Why A Wandering Mind Is An Unhappy One (4 Easy Ways To Be More Present)

When I refer to grounding, I am referring to the act of planting your two feet firmly on the ground and being completely present in the moment.

When we worry or overthink things, are stressed, or work with technology too much, we can sometimes “unground” ourselves. Meaning, we disconnect from the present moment and “float” in our imaginations. We unground ourselves as a means of escaping the everyday for one reason or another. Sometimes we escape into our imaginations when we’re worrying about something or doing something we don’t enjoy, or simply because we are overwhelmed by the task at hand. Being ungrounded can create feelings of anxiety, brain fog, confusion, or tiredness. We are here on this Earth for a reason. We need to take part in our existence actively. An interesting study was published by Harvard University a few years ago where the participants were asked various questions at random points during the day to determine whether their mind was wandering, if they were daydreaming about a pleasant or negative topic, and what their happiness levels were at the time.

The results showed that those whose minds wandered the most were significantly unhappier than those who were more “present” in their activity, regardless of whether their daydreams were pleasant or not. This means that no matter what you’re daydreaming about, you’re going to be less happy than if you were present (or grounded) in your current activity. Happiness levels go up when we’re grounded. Below I’ve listed 4 easy ways to ground yourself when you find that your mind is wandering: The reason I say vigorous exercise and not gentle exercise is that intense exercise takes so much more physical coordination and mental focus that it becomes extremely difficult to focus on anything other than the task at hand. Engaging in sports and exercise and playing games with friends are all great ways to become more present. You may also find that after an hour or two of intense exercise your mind stays clearer for longer, which is a pretty cool side effect.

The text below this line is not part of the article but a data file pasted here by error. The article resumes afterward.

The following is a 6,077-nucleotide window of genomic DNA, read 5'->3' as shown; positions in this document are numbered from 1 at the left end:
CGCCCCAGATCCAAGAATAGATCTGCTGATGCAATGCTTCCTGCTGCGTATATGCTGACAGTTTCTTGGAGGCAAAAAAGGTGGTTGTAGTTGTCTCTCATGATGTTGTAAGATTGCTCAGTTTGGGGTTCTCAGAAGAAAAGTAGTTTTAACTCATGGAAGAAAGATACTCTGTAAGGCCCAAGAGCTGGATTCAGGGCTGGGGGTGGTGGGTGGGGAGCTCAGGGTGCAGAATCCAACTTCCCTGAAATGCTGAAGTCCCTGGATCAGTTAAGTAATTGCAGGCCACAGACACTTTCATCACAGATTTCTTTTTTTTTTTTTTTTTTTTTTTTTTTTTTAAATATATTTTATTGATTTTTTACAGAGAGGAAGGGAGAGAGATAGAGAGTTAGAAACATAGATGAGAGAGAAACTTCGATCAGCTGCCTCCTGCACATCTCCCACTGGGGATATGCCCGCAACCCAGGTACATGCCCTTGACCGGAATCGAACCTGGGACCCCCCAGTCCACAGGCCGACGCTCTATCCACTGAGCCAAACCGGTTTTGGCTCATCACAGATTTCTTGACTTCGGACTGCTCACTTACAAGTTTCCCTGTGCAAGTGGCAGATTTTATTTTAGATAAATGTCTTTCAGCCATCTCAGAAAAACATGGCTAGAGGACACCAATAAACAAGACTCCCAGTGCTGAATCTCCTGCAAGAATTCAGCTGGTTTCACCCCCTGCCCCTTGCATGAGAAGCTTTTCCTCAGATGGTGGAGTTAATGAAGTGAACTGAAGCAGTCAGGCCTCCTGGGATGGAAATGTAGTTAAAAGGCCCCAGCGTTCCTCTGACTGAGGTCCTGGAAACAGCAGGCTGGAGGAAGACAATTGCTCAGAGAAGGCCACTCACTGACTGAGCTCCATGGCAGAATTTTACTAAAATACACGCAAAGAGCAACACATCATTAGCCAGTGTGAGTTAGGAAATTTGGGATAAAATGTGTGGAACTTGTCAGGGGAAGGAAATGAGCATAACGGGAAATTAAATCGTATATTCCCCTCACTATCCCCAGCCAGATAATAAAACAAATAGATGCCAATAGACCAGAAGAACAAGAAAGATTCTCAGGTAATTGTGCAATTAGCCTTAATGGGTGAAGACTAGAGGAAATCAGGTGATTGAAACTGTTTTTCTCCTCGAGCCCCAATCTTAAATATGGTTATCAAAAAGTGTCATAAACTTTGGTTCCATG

There is something incredible about connecting to the earth with our bare hands. Whether we’re watering, planting, or removing weeds, we are connecting to the ground.

The more we touch and feel the plants or soil beneath our feet, the more all of the chaotic energies of the day seem to melt away. Gardening just happens to be fabulous exercise, you get the added benefit of being outside, AND eventually you get to eat the vegetables and fruits that you helped to grow. It’s win-win. Artists are familiar with the feeling of being swept away when they are creating their art. Whether that is molding clay, painting a picture, writing a story, or creating a piece of music, using our creativity requires us to be present and to clear our minds of any distractions. It is a healthy form of expression and is wonderful for de-stressing. Whatever it is you feel like creating, do it and don’t worry about how it’s going to turn out. Just enjoy the process. It sounds kind of crazy because it’s something that we do anyway. But focusing our energy on our breath requires us to be present. Even a few minutes a day has a wonderful calming effect on the body and mind that helps us relax and focus on the next task at hand. Those are my tips for staying grounded and present in the moment. If you have any that you’d like to share, post it in the comments below! Do you ever feel like you’re looking everywhere for the answers? Do you feel anxious and uncertain when you think about what you’re meant to do in this world? Do you wish someone could teach you HOW to discover your soul purpose for yourself? I’ve helped over 2.5 million spiritual seekers develop their intuition and discover their soul purpose. If you’re interested in getting FREE spiritual seeker content and weekly angel readings delivered straight to your inbox, click here. Thanks for reading! — A Wandering Mind Is an Unhappy Mind Matthew A. Killingsworth and Daniel T. Gilbert* *To whom correspondence should be addressed. E-mail: gilbert@wjh.harvard.edu Published 12 November 2010, Science 330, 932 (2010) DOI: 10.1126/science.1192439 .

Read the full article at the original website


  • Website